Well then, when can we  ditch the @#$@# masks?  I think the answer to that is “when the Governor says we can”.  We’ll get there when we get there.  I don’t think it goes any deeper that that.  It really shouldn’t be an individual-level decision, but that’s a topic for another post.

Continue reading Post #959: If you’ve been vaccinated, do you still need to wear a mask?

Post #958: About a third of U.S. residents have already had COVID

In the spirit of “it can’t get but so much worse”, here’s an estimate of the fraction of the U.S. population that has already been infected with COVID-19.

As of today (1/17/2021), about 24 million cases have been reported.  It is well- established that there are several actual infections for every one that is reported.  That’s due to asymptomatic and mildly symptomatic individuals who don’t bother to go to a doctor about their symptoms, and so don’t get tested.

Here, I am assuming a conservative five-to-one ratio between total infections and formally-diagnosed infections.  That five-to-one splits the difference between two different estimates from CDC staff, as documented in Post #940.  A CDC estimate based on likelihood of getting tested would put that ratio at closer to 8-to-1.  A CDC estimate based on presence of antibodies in a recent (non-random) sample of blood draws would put it closer to 4-to-1.  I chose 5-to-1 as a seemingly reasonable estimate, as documented in that post.

Post #957: COVID trends, but I’m not really sure what to title this one.

Trees don’t grow to the sky?

What goes up must come down?

A trend is a trend until it ceases to be a trend?

Hope springs eternal?

Maybe the right adage is “If a tree falls in the forest,and no one hears it, does it still make a sound?”  Because I don’t see any mainstream reporting on what’s happening in the sequence of graphs below.  So I figured I’d post this, harking back to my guess that we were due to peak, in Post #930.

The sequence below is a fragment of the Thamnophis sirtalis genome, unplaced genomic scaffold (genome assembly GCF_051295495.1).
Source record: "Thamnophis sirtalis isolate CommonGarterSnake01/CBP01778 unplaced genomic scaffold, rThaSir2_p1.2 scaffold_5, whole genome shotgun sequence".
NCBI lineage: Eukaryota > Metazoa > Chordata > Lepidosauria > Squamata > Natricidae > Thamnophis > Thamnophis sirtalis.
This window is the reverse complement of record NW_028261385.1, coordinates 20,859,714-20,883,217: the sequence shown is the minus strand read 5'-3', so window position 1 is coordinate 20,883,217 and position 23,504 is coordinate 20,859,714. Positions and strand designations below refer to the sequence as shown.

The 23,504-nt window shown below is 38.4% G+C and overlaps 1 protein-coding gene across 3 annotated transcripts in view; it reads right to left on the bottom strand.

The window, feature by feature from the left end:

In any case, as the news ping-pongs from local crisis to local crisis, here’s a view how the U.S. situation developed over the past week.  All graphs except the last were taken from prior posts, so the stuff in red was, in fact, done on the fly, not after-the-fact. Continue reading Post #957: COVID trends, but I’m not really sure what to title this one.

Post #956: One more day, six more states: Update to British COVID variant post #952

Yesterday, Post #952, 14 states had at least one case.

Today, 22 states have at least one case.  Not clear that it’s actually spreading that fast, as states may now be finding it because they are looking for it.  That said, it’s not going to be long before it’s been found more-or-less everywhere.

References for today’s additions:

Illinois

Louisiana

Michigan.

Oregon

Utah

Wyoming

Post #955: More people saying “get a better mask”.

This might be a case of finding what I’m looking for.   But I seem to be seeing more mentions in minstream media regarding the need to wear N95 masks (respirators).  In particular, I see more people pointing to citizen use of N95s as a rational response to the new, more contagious British variant of COVID-19.